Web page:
Halifax-based photography educator Craig Beckta offers an array of useful tips and tricks for capturing amazing images through his successful YouTube channel. Recently, Craig shared with us his top five tips to improve your portraits in any location…

1. Use off-camera flash.

Using off-camera flash allows you to precisely control the direction of your lighting and where your shadows fall. By keeping your flash off-camera, you can easily modify it with a variety of different softboxes to control the quality of the light.

QUICK TIP: The larger your light and the closer it is to your subject, the softer the light and shadows will appear.

Here, Craig is using a 36-inch Rapid Box. Octagonal softboxes, like this one, create a round catchlight in your subject’s eye, which appears natural like the catchlights created by the sun.

2. Use different lighting patterns.

By using different lighting patterns throughout each photo shoot, you’ll return with a wide variety of images to select from. By adding in a reflector (Craig prefers the curved Eyelighter reflector), you will be able to quickly transition from butterfly lighting to clamshell lighting. And by simply moving the placement of his flash, you can quickly transition from broad lighting to short lighting.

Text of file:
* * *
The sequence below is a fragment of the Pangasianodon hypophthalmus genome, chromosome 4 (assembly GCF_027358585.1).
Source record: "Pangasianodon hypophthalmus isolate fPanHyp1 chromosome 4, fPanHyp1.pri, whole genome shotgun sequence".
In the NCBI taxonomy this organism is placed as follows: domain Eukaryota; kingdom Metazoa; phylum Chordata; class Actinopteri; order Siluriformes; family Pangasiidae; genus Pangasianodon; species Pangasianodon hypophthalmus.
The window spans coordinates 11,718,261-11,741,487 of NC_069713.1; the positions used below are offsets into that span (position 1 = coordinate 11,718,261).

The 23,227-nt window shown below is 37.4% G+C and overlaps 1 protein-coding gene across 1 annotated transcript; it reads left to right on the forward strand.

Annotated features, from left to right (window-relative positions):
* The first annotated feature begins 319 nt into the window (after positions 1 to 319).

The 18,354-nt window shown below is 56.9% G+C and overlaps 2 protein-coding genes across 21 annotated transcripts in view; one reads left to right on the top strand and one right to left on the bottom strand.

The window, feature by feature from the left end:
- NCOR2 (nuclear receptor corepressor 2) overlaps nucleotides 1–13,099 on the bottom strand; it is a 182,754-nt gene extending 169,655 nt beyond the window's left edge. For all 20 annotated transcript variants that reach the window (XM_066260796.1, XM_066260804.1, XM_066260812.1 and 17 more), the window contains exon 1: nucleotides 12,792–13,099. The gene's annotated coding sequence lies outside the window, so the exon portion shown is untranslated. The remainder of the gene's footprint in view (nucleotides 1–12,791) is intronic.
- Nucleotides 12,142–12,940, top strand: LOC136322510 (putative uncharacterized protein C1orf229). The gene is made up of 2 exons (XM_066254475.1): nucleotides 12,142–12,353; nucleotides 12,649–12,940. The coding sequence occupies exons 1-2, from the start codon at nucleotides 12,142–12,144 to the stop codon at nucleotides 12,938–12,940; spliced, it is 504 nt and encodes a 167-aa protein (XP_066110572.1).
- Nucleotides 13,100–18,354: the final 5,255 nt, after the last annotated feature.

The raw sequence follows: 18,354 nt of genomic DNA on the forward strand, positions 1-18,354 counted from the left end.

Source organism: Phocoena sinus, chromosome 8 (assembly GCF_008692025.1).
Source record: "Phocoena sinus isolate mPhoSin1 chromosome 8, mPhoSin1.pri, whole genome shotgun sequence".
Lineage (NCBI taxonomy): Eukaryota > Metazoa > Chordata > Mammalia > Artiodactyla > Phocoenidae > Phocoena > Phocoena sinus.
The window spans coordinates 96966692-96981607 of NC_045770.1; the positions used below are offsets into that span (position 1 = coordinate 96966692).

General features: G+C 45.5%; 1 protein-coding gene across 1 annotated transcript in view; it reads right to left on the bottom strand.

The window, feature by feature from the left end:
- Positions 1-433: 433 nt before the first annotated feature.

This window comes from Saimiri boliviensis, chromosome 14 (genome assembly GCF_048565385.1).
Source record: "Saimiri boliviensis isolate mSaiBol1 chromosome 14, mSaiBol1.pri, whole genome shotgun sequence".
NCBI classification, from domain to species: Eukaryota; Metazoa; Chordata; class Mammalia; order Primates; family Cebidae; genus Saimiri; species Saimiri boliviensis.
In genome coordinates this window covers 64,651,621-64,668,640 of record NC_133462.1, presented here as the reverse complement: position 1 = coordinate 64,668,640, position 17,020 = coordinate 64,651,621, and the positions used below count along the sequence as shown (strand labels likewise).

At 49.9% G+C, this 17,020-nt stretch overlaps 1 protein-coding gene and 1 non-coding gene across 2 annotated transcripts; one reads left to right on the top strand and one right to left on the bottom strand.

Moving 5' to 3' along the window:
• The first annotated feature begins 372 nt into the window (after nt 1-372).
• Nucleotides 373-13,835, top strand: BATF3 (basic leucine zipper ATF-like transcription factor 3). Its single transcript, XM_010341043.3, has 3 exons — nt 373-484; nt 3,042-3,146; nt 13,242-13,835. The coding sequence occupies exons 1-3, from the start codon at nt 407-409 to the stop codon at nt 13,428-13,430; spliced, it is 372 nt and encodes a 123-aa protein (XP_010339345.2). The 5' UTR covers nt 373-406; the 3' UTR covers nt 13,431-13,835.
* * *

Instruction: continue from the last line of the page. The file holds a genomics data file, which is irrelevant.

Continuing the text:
3. Direct your subjects.

Many models, especially inexperienced talent, may not be aware of how to properly pose or how they appear through your lens. Be sure to kindly direct your subjects throughout your photo shoot to ensure that you wrap-up the shoot with images that you’re proud of.

4. Think about the background.

Pay attention to what is behind your subject. Find an interesting location without distracting features.

QUICK TIP: Craig blurs his backgrounds by shooting at f1.4 (or f2.8, depending on the lens) to keep his model the main focus of his images.

5. Pay close attention to exposure.

To ensure that you get the best exposure of your subject and to limit your time spent editing, be sure that your RGB Highlights are set on your camera to quickly recognize hot spots, refer to your histogram often when shooting, and set your white balance manually for ideal tones.

Lighting Gear in Action

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